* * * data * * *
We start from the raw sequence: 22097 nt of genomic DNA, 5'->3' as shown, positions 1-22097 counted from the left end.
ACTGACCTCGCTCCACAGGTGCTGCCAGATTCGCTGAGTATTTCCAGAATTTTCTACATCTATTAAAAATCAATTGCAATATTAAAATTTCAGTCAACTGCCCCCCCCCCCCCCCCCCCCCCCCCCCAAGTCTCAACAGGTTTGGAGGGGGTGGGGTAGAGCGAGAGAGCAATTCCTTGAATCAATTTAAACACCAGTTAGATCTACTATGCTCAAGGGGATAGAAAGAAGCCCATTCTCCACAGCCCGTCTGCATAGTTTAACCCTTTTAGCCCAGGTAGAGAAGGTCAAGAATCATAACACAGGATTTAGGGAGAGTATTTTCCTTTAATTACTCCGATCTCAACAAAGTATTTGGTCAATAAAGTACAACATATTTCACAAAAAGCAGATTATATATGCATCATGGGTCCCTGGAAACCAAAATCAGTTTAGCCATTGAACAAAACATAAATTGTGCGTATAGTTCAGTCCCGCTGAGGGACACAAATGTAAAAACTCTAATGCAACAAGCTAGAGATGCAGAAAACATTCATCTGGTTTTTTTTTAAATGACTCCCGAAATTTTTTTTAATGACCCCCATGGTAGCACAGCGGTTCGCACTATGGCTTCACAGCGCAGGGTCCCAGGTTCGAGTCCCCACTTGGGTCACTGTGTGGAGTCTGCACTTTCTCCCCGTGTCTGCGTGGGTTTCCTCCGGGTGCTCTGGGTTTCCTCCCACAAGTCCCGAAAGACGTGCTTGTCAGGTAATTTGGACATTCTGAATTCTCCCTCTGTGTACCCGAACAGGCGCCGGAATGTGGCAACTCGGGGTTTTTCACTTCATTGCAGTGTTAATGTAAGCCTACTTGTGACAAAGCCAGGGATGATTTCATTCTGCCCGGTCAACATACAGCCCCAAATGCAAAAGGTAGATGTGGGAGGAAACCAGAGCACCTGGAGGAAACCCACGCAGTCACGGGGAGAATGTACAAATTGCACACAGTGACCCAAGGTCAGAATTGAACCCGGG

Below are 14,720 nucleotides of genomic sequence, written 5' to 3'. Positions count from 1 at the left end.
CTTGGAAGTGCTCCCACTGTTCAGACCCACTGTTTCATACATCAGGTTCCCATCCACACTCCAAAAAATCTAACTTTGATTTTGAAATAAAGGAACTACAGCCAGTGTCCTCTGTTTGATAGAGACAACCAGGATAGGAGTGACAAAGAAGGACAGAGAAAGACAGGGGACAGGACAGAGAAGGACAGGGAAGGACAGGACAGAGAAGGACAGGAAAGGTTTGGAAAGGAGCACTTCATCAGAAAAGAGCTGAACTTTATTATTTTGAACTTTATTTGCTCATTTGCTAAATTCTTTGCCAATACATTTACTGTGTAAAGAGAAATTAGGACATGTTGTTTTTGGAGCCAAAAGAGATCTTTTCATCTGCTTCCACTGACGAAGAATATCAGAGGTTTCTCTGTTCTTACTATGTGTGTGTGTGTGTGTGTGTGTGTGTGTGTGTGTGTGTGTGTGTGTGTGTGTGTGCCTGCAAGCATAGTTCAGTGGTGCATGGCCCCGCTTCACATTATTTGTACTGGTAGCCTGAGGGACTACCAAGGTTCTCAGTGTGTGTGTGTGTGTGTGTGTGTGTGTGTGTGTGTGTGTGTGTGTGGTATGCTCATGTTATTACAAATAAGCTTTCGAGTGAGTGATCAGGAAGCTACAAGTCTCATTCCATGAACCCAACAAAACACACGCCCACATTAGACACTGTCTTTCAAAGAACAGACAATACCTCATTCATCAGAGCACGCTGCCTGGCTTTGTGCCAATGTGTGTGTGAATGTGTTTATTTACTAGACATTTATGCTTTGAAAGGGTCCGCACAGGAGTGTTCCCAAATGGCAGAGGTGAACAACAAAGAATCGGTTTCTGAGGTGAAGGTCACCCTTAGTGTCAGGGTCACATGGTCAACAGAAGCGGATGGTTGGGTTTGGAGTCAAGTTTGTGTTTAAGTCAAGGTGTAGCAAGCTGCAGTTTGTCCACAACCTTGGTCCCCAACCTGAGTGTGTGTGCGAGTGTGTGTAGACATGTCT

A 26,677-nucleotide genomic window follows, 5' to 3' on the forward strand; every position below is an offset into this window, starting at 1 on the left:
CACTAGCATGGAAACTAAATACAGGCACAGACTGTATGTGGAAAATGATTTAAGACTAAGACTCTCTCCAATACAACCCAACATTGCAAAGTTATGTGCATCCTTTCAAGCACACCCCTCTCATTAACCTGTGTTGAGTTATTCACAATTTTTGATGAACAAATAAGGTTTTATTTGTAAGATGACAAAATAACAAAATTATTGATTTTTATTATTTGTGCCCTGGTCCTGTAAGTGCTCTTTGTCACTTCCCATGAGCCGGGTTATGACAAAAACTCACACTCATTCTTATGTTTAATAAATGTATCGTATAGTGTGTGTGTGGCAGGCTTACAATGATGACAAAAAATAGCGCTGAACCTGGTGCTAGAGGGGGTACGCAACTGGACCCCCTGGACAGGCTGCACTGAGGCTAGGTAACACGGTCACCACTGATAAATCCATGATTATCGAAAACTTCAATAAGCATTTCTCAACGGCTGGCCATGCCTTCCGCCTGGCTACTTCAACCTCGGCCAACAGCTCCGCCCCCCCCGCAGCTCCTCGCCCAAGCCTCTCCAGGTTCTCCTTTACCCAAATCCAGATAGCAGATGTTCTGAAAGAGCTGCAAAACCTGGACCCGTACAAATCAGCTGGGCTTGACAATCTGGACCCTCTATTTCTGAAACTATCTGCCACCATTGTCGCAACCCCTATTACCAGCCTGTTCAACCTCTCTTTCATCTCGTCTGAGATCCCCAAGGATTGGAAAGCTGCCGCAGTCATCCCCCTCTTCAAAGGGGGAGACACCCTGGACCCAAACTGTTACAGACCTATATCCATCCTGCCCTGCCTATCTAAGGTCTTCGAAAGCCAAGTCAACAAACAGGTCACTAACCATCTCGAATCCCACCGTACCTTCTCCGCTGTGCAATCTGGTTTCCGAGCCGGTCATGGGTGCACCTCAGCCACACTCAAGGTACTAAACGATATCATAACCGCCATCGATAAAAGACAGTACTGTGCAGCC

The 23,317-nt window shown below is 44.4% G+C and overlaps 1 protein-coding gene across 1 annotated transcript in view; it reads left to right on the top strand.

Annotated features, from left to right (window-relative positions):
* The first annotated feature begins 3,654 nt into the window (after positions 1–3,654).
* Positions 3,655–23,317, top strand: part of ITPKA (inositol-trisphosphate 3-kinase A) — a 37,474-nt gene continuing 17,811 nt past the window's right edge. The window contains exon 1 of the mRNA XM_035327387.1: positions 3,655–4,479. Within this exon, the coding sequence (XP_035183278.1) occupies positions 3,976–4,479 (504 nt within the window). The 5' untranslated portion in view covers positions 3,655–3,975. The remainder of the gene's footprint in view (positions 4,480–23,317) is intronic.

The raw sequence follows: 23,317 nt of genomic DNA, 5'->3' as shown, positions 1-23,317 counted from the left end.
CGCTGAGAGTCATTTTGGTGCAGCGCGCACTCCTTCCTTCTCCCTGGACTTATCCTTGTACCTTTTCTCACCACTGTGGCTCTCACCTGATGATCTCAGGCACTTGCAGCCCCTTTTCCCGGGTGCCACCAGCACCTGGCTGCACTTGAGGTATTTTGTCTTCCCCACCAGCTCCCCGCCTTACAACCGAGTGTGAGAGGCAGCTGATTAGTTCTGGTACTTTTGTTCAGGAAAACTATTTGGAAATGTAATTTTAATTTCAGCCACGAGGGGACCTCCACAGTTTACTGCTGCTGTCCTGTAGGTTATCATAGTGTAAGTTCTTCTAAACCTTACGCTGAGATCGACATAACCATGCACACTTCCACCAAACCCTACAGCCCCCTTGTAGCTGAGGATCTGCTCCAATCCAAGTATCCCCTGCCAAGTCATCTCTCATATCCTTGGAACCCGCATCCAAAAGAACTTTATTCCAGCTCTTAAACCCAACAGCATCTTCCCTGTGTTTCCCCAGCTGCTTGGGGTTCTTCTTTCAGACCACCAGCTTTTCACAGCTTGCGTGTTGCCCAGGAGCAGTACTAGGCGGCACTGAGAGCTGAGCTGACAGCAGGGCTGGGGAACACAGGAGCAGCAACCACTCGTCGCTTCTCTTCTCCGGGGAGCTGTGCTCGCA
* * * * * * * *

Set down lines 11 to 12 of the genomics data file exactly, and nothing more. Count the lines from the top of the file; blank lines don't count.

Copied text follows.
The raw sequence follows: 23,317 nt of genomic DNA, 5'->3' as shown, positions 1-23,317 counted from the left end.
CGCTGAGAGTCATTTTGGTGCAGCGCGCACTCCTTCCTTCTCCCTGGACTTATCCTTGTACCTTTTCTCACCACTGTGGCTCTCACCTGATGATCTCAGGCACTTGCAGCCCCTTTTCCCGGGTGCCACCAGCACCTGGCTGCACTTGAGGTATTTTGTCTTCCCCACCAGCTCCCCGCCTTACAACCGAGTGTGAGAGGCAGCTGATTAGTTCTGGTACTTTTGTTCAGGAAAACTATTTGGAAATGTAATTTTAATTTCAGCCACGAGGGGACCTCCACAGTTTACTGCTGCTGTCCTGTAGGTTATCATAGTGTAAGTTCTTCTAAACCTTACGCTGAGATCGACATAACCATGCACACTTCCACCAAACCCTACAGCCCCCTTGTAGCTGAGGATCTGCTCCAATCCAAGTATCCCCTGCCAAGTCATCTCTCATATCCTTGGAACCCGCATCCAAAAGAACTTTATTCCAGCTCTTAAACCCAACAGCATCTTCCCTGTGTTTCCCCAGCTGCTTGGGGTTCTTCTTTCAGACCACCAGCTTTTCACAGCTTGCGTGTTGCCCAGGAGCAGTACTAGGCGGCACTGAGAGCTGAGCTGACAGCAGGGCTGGGGAACACAGGAGCAGCAACCACTCGTCGCTTCTCTTCTCCGGGGAGCTGTGCTCGCA